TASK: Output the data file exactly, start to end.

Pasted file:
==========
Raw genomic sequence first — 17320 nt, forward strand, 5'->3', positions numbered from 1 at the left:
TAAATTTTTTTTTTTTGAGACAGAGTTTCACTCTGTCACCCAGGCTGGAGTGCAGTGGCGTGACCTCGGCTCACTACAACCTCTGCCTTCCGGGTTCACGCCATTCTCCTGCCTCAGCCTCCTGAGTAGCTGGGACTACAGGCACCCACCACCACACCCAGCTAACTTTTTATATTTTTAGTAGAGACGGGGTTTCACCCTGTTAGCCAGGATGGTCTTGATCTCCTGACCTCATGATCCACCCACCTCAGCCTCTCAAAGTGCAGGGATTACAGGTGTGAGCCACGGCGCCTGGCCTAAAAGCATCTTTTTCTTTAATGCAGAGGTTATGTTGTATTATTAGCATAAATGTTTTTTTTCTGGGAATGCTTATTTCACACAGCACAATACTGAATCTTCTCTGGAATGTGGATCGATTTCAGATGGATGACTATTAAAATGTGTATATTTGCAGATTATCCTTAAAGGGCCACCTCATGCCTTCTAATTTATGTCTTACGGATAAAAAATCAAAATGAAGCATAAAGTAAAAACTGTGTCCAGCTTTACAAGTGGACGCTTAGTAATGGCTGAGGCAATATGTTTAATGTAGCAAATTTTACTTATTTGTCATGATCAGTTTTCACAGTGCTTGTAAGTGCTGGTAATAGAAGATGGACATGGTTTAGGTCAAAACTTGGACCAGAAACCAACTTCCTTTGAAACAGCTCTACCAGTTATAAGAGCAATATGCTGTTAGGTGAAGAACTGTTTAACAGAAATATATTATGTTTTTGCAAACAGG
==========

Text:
Raw genomic sequence first — 17320 nt, forward strand, 5'->3', positions numbered from 1 at the left:
TAAATTTTTTTTTTTTGAGACAGAGTTTCACTCTGTCACCCAGGCTGGAGTGCAGTGGCGTGACCTCGGCTCACTACAACCTCTGCCTTCCGGGTTCACGCCATTCTCCTGCCTCAGCCTCCTGAGTAGCTGGGACTACAGGCACCCACCACCACACCCAGCTAACTTTTTATATTTTTAGTAGAGACGGGGTTTCACCCTGTTAGCCAGGATGGTCTTGATCTCCTGACCTCATGATCCACCCACCTCAGCCTCTCAAAGTGCAGGGATTACAGGTGTGAGCCACGGCGCCTGGCCTAAAAGCATCTTTTTCTTTAATGCAGAGGTTATGTTGTATTATTAGCATAAATGTTTTTTTTCTGGGAATGCTTATTTCACACAGCACAATACTGAATCTTCTCTGGAATGTGGATCGATTTCAGATGGATGACTATTAAAATGTGTATATTTGCAGATTATCCTTAAAGGGCCACCTCATGCCTTCTAATTTATGTCTTACGGATAAAAAATCAAAATGAAGCATAAAGTAAAAACTGTGTCCAGCTTTACAAGTGGACGCTTAGTAATGGCTGAGGCAATATGTTTAATGTAGCAAATTTTACTTATTTGTCATGATCAGTTTTCACAGTGCTTGTAAGTGCTGGTAATAGAAGATGGACATGGTTTAGGTCAAAACTTGGACCAGAAACCAACTTCCTTTGAAACAGCTCTACCAGTTATAAGAGCAATATGCTGTTAGGTGAAGAACTGTTTAACAGAAATATATTATGTTTTTGCAAACAGG